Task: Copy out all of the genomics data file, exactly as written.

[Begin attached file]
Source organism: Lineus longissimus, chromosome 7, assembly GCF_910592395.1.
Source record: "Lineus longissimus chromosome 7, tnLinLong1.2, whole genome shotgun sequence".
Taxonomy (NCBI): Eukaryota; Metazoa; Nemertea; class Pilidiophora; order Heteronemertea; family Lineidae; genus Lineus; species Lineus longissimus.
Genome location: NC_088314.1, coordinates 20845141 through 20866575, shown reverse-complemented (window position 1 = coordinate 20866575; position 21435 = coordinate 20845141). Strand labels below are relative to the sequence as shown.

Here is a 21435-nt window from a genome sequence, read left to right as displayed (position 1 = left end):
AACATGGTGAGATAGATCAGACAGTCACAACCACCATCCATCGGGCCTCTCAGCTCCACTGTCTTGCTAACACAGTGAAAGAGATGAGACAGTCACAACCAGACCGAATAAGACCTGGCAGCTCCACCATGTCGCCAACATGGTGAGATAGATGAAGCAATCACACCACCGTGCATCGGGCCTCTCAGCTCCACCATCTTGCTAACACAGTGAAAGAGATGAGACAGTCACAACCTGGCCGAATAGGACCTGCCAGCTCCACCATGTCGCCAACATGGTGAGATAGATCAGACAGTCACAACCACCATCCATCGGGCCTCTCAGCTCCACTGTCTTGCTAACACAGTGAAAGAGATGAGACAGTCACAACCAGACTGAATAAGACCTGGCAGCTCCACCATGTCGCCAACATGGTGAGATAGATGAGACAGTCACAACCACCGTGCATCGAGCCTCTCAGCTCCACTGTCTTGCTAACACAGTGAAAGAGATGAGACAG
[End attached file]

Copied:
Source organism: Lineus longissimus, chromosome 7, assembly GCF_910592395.1.
Source record: "Lineus longissimus chromosome 7, tnLinLong1.2, whole genome shotgun sequence".
Taxonomy (NCBI): Eukaryota; Metazoa; Nemertea; class Pilidiophora; order Heteronemertea; family Lineidae; genus Lineus; species Lineus longissimus.
Genome location: NC_088314.1, coordinates 20845141 through 20866575, shown reverse-complemented (window position 1 = coordinate 20866575; position 21435 = coordinate 20845141). Strand labels below are relative to the sequence as shown.

Here is a 21435-nt window from a genome sequence, read left to right as displayed (position 1 = left end):
AACATGGTGAGATAGATCAGACAGTCACAACCACCATCCATCGGGCCTCTCAGCTCCACTGTCTTGCTAACACAGTGAAAGAGATGAGACAGTCACAACCAGACCGAATAAGACCTGGCAGCTCCACCATGTCGCCAACATGGTGAGATAGATGAAGCAATCACACCACCGTGCATCGGGCCTCTCAGCTCCACCATCTTGCTAACACAGTGAAAGAGATGAGACAGTCACAACCTGGCCGAATAGGACCTGCCAGCTCCACCATGTCGCCAACATGGTGAGATAGATCAGACAGTCACAACCACCATCCATCGGGCCTCTCAGCTCCACTGTCTTGCTAACACAGTGAAAGAGATGAGACAGTCACAACCAGACTGAATAAGACCTGGCAGCTCCACCATGTCGCCAACATGGTGAGATAGATGAGACAGTCACAACCACCGTGCATCGAGCCTCTCAGCTCCACTGTCTTGCTAACACAGTGAAAGAGATGAGACAG